Sydney needs a second airport because…

In Australian Domestic Tourism, China, Editorial, Featured Home Page News, Government, Harmonisation, India, Momentum, New South Wales, Tourism Routes, Transport

The belief that Sydney’s Kingsford-Smith airport can cope with demand beyond 2029 shows a “lack of understanding,” says airline ndustry expert, Warren Bennett. Bennett says there is a “desperate need” to start building a second airport before the end of the decade to assist Australia’s busiest airport.

Servicing over 35 million passengers last year, an independent report commissioned by Federal Transport Minister Anthony Albanese in 2009 predicts passenger demand in the Sydney region will more than double by 2035, then double again by 2060.

The Joint Study on Aviation Capacity for the Sydney Region report, which was released earlier this year after being overseen by a committee of government and industry experts, warns that all possible flight slots will be allocated by 2027. By 2035, there will be no capacity for additional growth at Kingsford-Smith.

Kingsford Smith is one of the oldest continually operating airports in the world, with its namesake, the famed Charles Kingsford-Smith, making the first official flight in 1920.

During the 1970’s, the Major Airport Needs of Sydney group was established to identify potential new sites, selecting Badgerys Creek and Wilton as suitable options.

When Bob Hawke was in power, a quarter of a century ago, the Labor government purchased 1,700ha at Badgerys Creek, in Sydney’s west, with the intention of building Sydney’s second airport. Though, in 2003, Simon Crean announced Labor would not build an airport at the site, saying that it was no longer suitable.

Despite experts announcing it as the best option, the land remains untouched to this day, while other sites including Camden, Richmond and Canberra are now being considered.

The No Aircraft Noise Party was formed in the 1990’s in opposition to the third runway built at Kingsford-Smith. The runway was a controversial issue as it increased aircraft movements over inner-Sydney suburbs.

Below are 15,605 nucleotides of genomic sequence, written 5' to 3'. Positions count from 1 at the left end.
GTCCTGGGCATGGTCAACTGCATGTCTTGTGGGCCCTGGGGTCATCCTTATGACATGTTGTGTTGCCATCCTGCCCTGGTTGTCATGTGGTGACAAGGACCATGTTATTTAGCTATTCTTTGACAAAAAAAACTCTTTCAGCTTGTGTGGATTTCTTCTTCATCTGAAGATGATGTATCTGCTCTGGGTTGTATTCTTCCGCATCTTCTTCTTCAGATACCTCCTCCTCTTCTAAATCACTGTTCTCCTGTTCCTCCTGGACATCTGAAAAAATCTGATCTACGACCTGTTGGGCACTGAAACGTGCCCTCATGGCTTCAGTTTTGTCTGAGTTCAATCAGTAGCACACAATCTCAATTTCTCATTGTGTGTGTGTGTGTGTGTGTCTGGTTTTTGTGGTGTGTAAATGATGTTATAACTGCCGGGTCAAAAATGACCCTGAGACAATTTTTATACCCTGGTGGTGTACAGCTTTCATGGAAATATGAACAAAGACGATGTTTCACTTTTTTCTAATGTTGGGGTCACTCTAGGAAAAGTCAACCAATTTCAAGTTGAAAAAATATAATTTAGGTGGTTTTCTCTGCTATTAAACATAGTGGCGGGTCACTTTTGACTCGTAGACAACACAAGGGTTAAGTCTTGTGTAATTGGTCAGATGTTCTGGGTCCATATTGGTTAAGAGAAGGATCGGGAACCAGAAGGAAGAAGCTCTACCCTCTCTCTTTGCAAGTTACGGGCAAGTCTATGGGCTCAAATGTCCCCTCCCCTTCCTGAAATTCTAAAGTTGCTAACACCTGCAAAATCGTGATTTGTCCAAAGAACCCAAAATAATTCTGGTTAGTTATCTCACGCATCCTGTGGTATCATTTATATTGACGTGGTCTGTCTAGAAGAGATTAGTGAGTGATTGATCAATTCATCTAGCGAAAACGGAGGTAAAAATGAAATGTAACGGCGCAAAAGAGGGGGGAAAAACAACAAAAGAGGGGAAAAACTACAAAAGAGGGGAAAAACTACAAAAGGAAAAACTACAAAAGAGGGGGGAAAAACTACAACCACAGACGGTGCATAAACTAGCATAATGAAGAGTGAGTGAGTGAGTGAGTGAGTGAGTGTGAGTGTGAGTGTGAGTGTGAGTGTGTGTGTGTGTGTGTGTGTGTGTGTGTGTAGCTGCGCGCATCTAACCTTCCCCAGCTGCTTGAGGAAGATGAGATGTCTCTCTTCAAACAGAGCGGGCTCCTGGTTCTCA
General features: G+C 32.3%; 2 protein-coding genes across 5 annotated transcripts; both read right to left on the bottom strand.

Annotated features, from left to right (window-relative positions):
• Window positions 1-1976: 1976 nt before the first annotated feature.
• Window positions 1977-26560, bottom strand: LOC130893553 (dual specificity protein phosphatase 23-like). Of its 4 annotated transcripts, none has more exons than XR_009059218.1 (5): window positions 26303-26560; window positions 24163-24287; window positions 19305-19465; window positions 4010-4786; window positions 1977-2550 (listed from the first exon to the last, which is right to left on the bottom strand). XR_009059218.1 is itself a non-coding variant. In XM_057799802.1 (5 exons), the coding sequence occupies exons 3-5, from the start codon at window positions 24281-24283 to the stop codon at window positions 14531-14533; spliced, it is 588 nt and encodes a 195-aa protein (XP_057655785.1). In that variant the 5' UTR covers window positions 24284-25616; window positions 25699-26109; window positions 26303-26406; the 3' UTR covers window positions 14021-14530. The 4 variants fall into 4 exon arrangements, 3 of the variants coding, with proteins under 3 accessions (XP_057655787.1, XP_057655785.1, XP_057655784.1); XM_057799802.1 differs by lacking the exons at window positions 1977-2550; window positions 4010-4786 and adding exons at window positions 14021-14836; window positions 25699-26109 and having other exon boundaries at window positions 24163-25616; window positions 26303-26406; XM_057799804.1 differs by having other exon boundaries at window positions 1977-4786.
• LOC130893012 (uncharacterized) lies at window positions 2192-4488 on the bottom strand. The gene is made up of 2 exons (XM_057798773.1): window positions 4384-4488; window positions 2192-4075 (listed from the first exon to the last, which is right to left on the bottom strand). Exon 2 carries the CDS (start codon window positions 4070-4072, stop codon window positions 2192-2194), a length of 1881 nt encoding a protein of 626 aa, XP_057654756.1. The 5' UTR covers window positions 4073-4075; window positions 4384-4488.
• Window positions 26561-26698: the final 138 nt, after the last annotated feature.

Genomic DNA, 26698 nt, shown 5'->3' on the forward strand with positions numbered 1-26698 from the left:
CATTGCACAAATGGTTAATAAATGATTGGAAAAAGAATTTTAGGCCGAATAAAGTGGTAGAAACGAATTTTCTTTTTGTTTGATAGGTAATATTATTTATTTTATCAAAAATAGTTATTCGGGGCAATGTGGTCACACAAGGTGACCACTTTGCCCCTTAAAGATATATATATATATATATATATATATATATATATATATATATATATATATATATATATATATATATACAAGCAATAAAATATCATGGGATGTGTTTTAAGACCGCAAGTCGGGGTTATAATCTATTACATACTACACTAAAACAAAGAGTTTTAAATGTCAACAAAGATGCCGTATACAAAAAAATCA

After the Howard government came to power, arrangements were set in place with the airport to maintain flight curfews between 11pm and 6am, in an effort to alleviate complaints of aircraft noise. Wherever possible aircraft are directed to fly over water when the direction of flight is not dictated by strong winds.

A comparison between major international airports has shown that Sydney Airport restrictions are equal to the toughest around the globe. Sydney is one of the few airports in the world that enforces the 11 to 6 curfew on all passenger flights.

“It is a dead-weight cost for the Australian economy to have NSW closed at 11pm,” said Warren Bennett, executive director of the Board of Airline Representatives of Australia (BARA).

Bennett agrees that Badgerys Creek would be the best site for the proposed airport and says that a second Sydney airport should be curfew-free.

Neil Hansford, an aviation analyst, says modern passenger craft are no louder than the freighters which are permitted to fly during Sydney’s curfew.

“The noise profiles of these planes are very similar,” said Hansford, when considering the differences between aircraft. “There’s no reason why they couldn’t take off and land as long as it was over Botany Bay.”

Restrictions on night flying are imposed by a governing body to limit exposure to aircraft noise during night hours.

In the USA, California’s LAX is the primary airport of Los Angeles, the second-most populated metropolitan area in the United States.

Like most major airports in the US, LAX does not have night time flight restrictions, though a voluntary agreement exists between the city and the Federal Aviation Administration (FAA) determining that all late night arrivals and departures are over water to mitigate noise complaints from surrounding communities. Only during times of low visibility or high winds, flights operate the opposite way over the city due to flight safety.

Top advisors to the federal and NSW governments have stated that without a second Sydney airport the economy of the state and nation will be negatively impacted. It is expected that the Australian aviation system will experience increased flight delays, and roads around the Kingsford-Smith airport will be gridlocked.

Charles Kingsford-Smith’s groundbreaking years

By Jake Combe

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